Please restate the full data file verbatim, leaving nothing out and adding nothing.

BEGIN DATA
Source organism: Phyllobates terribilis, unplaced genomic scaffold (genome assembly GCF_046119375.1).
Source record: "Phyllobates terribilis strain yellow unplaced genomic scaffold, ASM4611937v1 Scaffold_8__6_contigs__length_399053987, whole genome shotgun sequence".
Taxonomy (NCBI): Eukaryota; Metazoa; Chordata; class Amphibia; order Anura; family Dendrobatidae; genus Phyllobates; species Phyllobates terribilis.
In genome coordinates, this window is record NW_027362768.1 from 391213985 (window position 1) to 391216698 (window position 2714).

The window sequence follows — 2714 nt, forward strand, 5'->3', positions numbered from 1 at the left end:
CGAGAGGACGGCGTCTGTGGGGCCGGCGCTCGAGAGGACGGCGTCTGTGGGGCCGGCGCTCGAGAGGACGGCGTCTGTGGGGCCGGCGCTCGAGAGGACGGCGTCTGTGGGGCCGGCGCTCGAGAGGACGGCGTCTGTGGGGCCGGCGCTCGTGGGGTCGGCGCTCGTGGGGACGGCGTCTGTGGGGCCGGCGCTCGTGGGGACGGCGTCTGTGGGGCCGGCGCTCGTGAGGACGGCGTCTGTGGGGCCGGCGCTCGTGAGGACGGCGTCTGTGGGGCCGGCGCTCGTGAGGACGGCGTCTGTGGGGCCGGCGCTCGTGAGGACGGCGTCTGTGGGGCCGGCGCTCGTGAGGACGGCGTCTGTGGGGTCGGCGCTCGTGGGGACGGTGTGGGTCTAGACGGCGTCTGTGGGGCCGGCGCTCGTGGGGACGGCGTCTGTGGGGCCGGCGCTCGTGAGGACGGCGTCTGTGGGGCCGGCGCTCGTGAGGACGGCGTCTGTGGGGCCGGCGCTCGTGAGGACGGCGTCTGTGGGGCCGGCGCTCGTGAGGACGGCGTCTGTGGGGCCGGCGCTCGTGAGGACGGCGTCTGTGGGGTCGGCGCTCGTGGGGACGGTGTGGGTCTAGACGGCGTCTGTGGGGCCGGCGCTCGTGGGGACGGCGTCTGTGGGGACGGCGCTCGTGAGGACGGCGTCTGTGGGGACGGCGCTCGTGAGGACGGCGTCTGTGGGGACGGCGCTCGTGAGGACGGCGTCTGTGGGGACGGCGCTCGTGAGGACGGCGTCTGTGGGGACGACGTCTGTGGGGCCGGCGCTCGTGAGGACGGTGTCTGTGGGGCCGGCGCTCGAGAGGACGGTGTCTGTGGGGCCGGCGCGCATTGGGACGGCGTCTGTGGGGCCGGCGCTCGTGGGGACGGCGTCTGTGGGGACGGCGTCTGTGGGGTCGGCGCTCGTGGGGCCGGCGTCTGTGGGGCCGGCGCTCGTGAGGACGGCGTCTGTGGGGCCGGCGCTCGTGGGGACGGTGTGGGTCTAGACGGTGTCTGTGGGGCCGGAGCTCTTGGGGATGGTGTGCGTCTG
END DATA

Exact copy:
Source organism: Phyllobates terribilis, unplaced genomic scaffold (genome assembly GCF_046119375.1).
Source record: "Phyllobates terribilis strain yellow unplaced genomic scaffold, ASM4611937v1 Scaffold_8__6_contigs__length_399053987, whole genome shotgun sequence".
Taxonomy (NCBI): Eukaryota; Metazoa; Chordata; class Amphibia; order Anura; family Dendrobatidae; genus Phyllobates; species Phyllobates terribilis.
In genome coordinates, this window is record NW_027362768.1 from 391213985 (window position 1) to 391216698 (window position 2714).

The window sequence follows — 2714 nt, forward strand, 5'->3', positions numbered from 1 at the left end:
CGAGAGGACGGCGTCTGTGGGGCCGGCGCTCGAGAGGACGGCGTCTGTGGGGCCGGCGCTCGAGAGGACGGCGTCTGTGGGGCCGGCGCTCGAGAGGACGGCGTCTGTGGGGCCGGCGCTCGAGAGGACGGCGTCTGTGGGGCCGGCGCTCGTGGGGTCGGCGCTCGTGGGGACGGCGTCTGTGGGGCCGGCGCTCGTGGGGACGGCGTCTGTGGGGCCGGCGCTCGTGAGGACGGCGTCTGTGGGGCCGGCGCTCGTGAGGACGGCGTCTGTGGGGCCGGCGCTCGTGAGGACGGCGTCTGTGGGGCCGGCGCTCGTGAGGACGGCGTCTGTGGGGCCGGCGCTCGTGAGGACGGCGTCTGTGGGGTCGGCGCTCGTGGGGACGGTGTGGGTCTAGACGGCGTCTGTGGGGCCGGCGCTCGTGGGGACGGCGTCTGTGGGGCCGGCGCTCGTGAGGACGGCGTCTGTGGGGCCGGCGCTCGTGAGGACGGCGTCTGTGGGGCCGGCGCTCGTGAGGACGGCGTCTGTGGGGCCGGCGCTCGTGAGGACGGCGTCTGTGGGGCCGGCGCTCGTGAGGACGGCGTCTGTGGGGTCGGCGCTCGTGGGGACGGTGTGGGTCTAGACGGCGTCTGTGGGGCCGGCGCTCGTGGGGACGGCGTCTGTGGGGACGGCGCTCGTGAGGACGGCGTCTGTGGGGACGGCGCTCGTGAGGACGGCGTCTGTGGGGACGGCGCTCGTGAGGACGGCGTCTGTGGGGACGGCGCTCGTGAGGACGGCGTCTGTGGGGACGACGTCTGTGGGGCCGGCGCTCGTGAGGACGGTGTCTGTGGGGCCGGCGCTCGAGAGGACGGTGTCTGTGGGGCCGGCGCGCATTGGGACGGCGTCTGTGGGGCCGGCGCTCGTGGGGACGGCGTCTGTGGGGACGGCGTCTGTGGGGTCGGCGCTCGTGGGGCCGGCGTCTGTGGGGCCGGCGCTCGTGAGGACGGCGTCTGTGGGGCCGGCGCTCGTGGGGACGGTGTGGGTCTAGACGGTGTCTGTGGGGCCGGAGCTCTTGGGGATGGTGTGCGTCTG